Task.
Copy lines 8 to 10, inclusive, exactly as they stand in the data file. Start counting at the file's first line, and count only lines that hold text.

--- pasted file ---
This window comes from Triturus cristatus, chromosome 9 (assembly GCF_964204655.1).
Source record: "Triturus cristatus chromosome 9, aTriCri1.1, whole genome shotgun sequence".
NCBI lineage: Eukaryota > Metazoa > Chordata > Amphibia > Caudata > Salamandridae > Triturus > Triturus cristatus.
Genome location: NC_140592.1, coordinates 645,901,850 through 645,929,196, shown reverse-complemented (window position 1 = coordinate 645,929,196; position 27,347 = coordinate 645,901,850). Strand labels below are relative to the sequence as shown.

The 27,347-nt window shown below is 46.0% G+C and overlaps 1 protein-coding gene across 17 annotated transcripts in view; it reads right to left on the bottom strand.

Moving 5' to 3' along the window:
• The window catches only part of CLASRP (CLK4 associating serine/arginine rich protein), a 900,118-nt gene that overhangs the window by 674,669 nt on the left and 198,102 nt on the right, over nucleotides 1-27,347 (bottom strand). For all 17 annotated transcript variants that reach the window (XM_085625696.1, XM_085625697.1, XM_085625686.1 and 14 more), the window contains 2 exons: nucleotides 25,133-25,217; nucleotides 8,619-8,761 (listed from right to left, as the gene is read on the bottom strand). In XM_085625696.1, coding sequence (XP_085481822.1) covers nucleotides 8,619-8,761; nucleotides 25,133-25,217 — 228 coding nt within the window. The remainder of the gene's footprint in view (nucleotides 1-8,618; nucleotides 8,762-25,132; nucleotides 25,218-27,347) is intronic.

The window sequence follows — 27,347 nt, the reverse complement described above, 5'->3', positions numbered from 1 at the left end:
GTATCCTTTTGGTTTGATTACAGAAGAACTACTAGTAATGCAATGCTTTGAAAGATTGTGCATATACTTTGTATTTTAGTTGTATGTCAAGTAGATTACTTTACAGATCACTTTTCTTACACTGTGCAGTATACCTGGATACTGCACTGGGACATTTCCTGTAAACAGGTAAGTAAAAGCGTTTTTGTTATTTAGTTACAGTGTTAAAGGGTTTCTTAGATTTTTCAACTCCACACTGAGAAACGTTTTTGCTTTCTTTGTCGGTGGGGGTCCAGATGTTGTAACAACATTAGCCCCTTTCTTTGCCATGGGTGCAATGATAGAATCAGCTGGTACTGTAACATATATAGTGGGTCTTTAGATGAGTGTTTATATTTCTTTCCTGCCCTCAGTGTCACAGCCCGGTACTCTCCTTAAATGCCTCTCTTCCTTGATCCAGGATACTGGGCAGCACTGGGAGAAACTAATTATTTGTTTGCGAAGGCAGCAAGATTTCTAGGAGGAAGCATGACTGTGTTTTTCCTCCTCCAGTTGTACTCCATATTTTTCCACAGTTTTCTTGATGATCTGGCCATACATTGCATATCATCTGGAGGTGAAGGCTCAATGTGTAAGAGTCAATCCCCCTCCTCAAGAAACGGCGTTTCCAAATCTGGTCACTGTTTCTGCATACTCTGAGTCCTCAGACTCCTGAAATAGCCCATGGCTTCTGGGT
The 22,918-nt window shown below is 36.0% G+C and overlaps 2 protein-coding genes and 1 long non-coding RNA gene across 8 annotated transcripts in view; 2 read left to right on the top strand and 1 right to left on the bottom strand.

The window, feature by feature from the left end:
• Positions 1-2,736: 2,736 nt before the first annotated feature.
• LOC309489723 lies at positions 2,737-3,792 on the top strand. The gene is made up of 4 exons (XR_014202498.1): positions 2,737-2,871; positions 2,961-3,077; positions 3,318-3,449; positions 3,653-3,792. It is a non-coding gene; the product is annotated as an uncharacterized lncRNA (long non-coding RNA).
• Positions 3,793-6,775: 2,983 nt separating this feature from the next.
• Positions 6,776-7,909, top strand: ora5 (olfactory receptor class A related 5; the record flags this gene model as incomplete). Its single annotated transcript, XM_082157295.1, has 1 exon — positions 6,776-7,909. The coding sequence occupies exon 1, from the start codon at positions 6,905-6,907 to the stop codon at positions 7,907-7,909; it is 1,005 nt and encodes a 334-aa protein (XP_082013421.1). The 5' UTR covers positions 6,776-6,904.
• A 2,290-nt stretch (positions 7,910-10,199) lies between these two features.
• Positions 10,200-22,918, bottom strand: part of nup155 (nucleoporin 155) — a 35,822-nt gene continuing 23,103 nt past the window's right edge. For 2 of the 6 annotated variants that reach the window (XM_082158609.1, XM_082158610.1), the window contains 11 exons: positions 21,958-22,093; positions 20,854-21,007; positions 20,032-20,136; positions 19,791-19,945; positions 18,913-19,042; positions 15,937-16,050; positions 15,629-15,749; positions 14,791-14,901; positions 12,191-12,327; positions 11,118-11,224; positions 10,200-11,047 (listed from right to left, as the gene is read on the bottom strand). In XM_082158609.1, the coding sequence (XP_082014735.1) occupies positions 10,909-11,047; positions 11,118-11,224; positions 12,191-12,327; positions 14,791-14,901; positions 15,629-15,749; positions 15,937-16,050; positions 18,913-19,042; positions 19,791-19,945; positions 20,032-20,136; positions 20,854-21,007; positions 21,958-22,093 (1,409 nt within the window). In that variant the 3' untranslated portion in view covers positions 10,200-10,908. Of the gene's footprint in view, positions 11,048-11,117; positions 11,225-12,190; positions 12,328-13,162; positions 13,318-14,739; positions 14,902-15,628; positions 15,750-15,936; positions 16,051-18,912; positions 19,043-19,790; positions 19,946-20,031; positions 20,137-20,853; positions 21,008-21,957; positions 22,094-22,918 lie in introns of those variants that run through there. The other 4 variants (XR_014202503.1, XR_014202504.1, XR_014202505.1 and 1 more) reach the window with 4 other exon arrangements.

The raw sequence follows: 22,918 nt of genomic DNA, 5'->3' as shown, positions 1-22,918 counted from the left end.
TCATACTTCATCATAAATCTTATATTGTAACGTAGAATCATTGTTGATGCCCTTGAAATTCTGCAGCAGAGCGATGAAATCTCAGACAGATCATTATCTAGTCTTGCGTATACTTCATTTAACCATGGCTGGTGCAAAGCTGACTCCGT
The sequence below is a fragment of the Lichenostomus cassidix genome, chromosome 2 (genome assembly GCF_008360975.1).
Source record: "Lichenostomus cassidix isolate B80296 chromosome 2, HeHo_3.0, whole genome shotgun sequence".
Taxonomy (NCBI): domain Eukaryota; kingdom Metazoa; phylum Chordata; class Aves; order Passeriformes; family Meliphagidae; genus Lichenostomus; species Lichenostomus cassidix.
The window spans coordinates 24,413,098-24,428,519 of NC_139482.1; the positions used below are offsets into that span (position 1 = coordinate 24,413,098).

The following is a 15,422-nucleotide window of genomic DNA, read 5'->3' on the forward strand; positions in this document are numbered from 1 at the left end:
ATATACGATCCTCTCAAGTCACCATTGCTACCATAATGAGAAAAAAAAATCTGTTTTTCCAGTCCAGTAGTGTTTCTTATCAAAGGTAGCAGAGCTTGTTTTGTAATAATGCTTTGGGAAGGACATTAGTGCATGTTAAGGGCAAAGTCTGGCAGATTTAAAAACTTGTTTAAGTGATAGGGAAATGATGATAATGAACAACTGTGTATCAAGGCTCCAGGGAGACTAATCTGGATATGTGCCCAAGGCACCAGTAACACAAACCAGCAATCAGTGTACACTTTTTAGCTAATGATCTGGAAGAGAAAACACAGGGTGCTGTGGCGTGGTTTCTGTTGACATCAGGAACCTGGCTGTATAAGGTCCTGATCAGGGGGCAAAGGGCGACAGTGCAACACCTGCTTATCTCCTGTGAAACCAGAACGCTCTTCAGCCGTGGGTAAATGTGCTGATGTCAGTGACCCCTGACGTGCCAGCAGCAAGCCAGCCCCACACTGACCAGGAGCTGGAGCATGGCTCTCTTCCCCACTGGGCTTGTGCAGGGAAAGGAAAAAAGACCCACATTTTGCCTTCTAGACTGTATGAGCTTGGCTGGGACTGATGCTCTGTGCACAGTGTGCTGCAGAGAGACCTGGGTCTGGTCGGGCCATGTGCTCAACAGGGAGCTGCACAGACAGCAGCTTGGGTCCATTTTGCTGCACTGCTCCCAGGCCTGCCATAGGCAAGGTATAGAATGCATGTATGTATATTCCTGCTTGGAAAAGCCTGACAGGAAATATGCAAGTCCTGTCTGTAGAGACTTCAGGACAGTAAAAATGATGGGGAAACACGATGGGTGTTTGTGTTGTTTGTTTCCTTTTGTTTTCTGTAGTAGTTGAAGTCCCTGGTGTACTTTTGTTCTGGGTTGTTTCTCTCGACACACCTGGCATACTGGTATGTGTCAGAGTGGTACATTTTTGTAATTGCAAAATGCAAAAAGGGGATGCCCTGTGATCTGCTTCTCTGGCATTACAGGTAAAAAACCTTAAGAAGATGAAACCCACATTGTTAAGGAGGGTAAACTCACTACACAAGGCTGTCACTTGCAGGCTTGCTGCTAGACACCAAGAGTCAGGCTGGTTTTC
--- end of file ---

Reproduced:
The window sequence follows — 27,347 nt, the reverse complement described above, 5'->3', positions numbered from 1 at the left end:
GTATCCTTTTGGTTTGATTACAGAAGAACTACTAGTAATGCAATGCTTTGAAAGATTGTGCATATACTTTGTATTTTAGTTGTATGTCAAGTAGATTACTTTACAGATCACTTTTCTTACACTGTGCAGTATACCTGGATACTGCACTGGGACATTTCCTGTAAACAGGTAAGTAAAAGCGTTTTTGTTATTTAGTTACAGTGTTAAAGGGTTTCTTAGATTTTTCAACTCCACACTGAGAAACGTTTTTGCTTTCTTTGTCGGTGGGGGTCCAGATGTTGTAACAACATTAGCCCCTTTCTTTGCCATGGGTGCAATGATAGAATCAGCTGGTACTGTAACATATATAGTGGGTCTTTAGATGAGTGTTTATATTTCTTTCCTGCCCTCAGTGTCACAGCCCGGTACTCTCCTTAAATGCCTCTCTTCCTTGATCCAGGATACTGGGCAGCACTGGGAGAAACTAATTATTTGTTTGCGAAGGCAGCAAGATTTCTAGGAGGAAGCATGACTGTGTTTTTCCTCCTCCAGTTGTACTCCATATTTTTCCACAGTTTTCTTGATGATCTGGCCATACATTGCATATCATCTGGAGGTGAAGGCTCAATGTGTAAGAGTCAATCCCCCTCCTCAAGAAACGGCGTTTCCAAATCTGGTCACTGTTTCTGCATACTCTGAGTCCTCAGACTCCTGAAATAGCCCATGGCTTCTGGGT
The 22,918-nt window shown below is 36.0% G+C and overlaps 2 protein-coding genes and 1 long non-coding RNA gene across 8 annotated transcripts in view; 2 read left to right on the top strand and 1 right to left on the bottom strand.